NIH releases 100K chest X-ray images for deep learning


Seen on my Twitter feed:

The NIH Clinical Center recently released over 100,000 anonymized chest x-ray images and their corresponding data to the scientific community. The release will allow researchers across the country and around the world to freely access the datasets and increase their ability to teach computers how to detect and diagnose disease. Ultimately, this artificial intelligence mechanism can lead to clinicians making better diagnostic decisions for patients.

Completely off topic - my first job after a particle physics degree was with the UK’s first digital X-ray PACS system at the Hammersmith Hospital. I did what would now be called database cleaning on the newly introduced system. I was very proud to one day spot an X-ray which I though was the wrong way round. But checking the R and L markers, no - this was a patient with the heart on the right. Some people are ‘cardiodextrous’ and have the heart naturally on the other side.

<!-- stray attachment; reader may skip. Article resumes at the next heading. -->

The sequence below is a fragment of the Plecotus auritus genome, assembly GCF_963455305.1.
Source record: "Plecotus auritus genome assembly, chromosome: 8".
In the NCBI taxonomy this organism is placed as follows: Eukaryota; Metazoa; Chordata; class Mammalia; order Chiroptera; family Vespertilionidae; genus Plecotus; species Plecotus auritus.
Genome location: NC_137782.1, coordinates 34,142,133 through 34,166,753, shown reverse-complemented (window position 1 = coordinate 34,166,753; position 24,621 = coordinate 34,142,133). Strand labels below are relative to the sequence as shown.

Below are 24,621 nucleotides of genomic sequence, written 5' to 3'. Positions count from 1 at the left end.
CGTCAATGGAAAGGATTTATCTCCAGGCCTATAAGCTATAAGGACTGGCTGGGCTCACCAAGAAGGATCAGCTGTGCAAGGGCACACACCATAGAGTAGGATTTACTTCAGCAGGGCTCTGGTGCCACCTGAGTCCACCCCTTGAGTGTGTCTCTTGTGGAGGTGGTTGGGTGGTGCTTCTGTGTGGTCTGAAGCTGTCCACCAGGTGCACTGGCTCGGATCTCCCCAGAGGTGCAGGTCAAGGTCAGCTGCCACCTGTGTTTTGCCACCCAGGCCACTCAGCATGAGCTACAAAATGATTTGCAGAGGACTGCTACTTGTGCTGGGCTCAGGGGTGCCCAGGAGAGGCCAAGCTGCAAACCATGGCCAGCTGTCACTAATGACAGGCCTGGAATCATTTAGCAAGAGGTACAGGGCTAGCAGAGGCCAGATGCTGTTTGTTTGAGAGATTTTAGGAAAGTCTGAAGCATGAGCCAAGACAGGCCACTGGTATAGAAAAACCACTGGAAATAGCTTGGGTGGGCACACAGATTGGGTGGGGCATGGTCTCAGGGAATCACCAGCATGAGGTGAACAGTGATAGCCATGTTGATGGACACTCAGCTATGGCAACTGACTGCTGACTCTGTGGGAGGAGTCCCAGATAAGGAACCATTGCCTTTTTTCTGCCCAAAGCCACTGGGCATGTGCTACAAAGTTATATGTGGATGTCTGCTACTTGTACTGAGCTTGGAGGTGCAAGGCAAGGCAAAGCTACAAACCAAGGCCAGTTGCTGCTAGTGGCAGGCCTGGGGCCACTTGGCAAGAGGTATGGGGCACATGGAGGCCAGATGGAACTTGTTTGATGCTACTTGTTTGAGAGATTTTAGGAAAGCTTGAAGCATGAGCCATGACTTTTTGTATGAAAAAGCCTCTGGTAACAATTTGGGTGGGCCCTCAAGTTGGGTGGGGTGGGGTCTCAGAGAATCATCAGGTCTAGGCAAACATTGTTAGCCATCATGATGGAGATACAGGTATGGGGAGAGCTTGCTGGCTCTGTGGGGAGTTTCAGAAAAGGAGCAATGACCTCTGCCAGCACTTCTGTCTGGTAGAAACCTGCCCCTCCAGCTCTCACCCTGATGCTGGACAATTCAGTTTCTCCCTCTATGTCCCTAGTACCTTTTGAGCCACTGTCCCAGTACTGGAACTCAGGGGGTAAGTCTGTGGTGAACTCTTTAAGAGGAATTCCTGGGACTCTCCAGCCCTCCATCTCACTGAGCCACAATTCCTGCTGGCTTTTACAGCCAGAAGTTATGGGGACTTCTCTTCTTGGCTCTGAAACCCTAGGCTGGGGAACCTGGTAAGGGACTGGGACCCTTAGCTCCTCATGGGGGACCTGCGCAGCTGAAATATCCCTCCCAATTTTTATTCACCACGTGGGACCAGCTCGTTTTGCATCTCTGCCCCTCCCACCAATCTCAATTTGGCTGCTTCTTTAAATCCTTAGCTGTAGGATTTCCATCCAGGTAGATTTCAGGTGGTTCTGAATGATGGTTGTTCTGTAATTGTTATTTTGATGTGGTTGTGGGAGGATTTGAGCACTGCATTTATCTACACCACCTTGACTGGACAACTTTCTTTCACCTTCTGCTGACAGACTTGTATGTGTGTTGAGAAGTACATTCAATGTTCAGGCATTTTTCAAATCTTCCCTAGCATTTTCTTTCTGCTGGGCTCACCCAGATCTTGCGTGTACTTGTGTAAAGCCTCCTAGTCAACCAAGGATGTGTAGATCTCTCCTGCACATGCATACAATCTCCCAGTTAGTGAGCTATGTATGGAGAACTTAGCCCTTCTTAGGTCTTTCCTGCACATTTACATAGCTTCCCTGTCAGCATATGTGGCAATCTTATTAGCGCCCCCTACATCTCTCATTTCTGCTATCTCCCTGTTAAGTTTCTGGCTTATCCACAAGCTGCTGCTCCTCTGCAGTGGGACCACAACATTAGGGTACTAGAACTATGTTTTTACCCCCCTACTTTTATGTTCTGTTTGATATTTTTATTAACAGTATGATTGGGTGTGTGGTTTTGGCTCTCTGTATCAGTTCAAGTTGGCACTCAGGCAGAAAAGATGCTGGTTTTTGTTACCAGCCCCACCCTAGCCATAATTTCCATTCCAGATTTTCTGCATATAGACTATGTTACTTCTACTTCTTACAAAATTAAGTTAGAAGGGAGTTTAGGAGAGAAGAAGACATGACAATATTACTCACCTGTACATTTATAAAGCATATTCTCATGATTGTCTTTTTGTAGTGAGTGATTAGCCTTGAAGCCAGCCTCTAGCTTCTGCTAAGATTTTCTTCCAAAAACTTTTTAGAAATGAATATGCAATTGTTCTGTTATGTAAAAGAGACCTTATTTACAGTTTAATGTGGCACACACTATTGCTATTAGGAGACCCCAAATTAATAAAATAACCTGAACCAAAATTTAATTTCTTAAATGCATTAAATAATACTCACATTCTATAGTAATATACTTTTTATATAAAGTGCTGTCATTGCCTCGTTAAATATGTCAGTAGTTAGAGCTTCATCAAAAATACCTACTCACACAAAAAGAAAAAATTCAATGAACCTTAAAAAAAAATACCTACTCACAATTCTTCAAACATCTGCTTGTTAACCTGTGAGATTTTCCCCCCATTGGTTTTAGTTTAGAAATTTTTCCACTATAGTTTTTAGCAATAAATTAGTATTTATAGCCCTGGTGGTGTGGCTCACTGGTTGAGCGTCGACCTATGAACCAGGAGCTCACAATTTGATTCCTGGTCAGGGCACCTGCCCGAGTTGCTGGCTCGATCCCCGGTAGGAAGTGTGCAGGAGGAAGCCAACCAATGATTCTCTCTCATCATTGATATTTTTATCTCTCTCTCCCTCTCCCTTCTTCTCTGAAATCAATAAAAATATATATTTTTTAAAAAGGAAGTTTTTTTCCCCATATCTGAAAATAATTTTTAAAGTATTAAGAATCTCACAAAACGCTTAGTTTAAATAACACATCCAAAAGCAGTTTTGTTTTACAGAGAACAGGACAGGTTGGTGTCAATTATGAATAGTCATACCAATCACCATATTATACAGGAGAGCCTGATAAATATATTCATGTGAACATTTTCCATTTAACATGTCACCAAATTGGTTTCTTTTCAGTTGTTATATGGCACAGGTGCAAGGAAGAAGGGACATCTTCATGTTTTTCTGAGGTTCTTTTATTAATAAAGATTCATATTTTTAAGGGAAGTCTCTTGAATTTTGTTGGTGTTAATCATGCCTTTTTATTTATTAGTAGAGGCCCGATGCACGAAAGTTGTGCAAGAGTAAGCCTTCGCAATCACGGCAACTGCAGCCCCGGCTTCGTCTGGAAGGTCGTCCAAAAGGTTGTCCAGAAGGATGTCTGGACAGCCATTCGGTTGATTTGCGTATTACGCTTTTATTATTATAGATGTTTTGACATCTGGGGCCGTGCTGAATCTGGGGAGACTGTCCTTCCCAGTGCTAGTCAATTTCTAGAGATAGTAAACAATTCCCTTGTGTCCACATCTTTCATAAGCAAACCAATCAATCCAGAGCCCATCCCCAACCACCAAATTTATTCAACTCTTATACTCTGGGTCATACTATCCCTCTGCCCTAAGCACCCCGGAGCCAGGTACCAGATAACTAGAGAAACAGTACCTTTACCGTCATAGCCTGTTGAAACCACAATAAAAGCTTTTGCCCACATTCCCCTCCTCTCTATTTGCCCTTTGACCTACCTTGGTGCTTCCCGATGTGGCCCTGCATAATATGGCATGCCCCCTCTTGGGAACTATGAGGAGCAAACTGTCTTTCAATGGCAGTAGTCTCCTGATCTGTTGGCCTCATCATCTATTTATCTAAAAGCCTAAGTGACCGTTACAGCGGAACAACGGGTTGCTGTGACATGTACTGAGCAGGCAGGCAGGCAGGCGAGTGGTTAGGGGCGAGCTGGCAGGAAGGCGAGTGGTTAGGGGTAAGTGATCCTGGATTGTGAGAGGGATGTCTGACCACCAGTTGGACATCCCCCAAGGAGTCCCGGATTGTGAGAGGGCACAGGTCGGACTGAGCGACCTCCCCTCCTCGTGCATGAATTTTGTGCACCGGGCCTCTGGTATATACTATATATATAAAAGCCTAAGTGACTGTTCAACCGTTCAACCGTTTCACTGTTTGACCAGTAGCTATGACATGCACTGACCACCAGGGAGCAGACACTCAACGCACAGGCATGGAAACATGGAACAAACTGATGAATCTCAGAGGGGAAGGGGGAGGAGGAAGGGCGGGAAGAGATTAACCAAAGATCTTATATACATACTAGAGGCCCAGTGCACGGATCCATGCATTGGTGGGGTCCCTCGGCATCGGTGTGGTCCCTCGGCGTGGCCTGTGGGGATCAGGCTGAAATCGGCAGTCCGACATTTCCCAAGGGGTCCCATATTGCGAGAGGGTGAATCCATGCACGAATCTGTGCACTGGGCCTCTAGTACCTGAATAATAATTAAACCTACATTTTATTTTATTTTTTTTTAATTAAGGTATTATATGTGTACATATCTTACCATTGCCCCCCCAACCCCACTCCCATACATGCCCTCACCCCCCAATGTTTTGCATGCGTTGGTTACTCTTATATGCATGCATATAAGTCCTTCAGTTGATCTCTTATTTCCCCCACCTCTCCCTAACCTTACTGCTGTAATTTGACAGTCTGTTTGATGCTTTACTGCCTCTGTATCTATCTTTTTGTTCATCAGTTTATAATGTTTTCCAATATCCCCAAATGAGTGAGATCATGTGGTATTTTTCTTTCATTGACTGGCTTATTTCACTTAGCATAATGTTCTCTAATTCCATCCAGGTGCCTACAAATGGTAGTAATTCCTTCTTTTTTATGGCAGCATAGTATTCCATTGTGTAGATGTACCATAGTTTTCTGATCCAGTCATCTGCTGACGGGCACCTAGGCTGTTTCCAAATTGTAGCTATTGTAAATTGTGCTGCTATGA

Another anecdote - this system was originally built by Loral for the US Veterans Administration. Fancy digital X-ray sets were installed on US supercarriers. And rather than X-ray sailors the Navy was more concerned with finding fatigue cracks in the landing gear on Tomcats.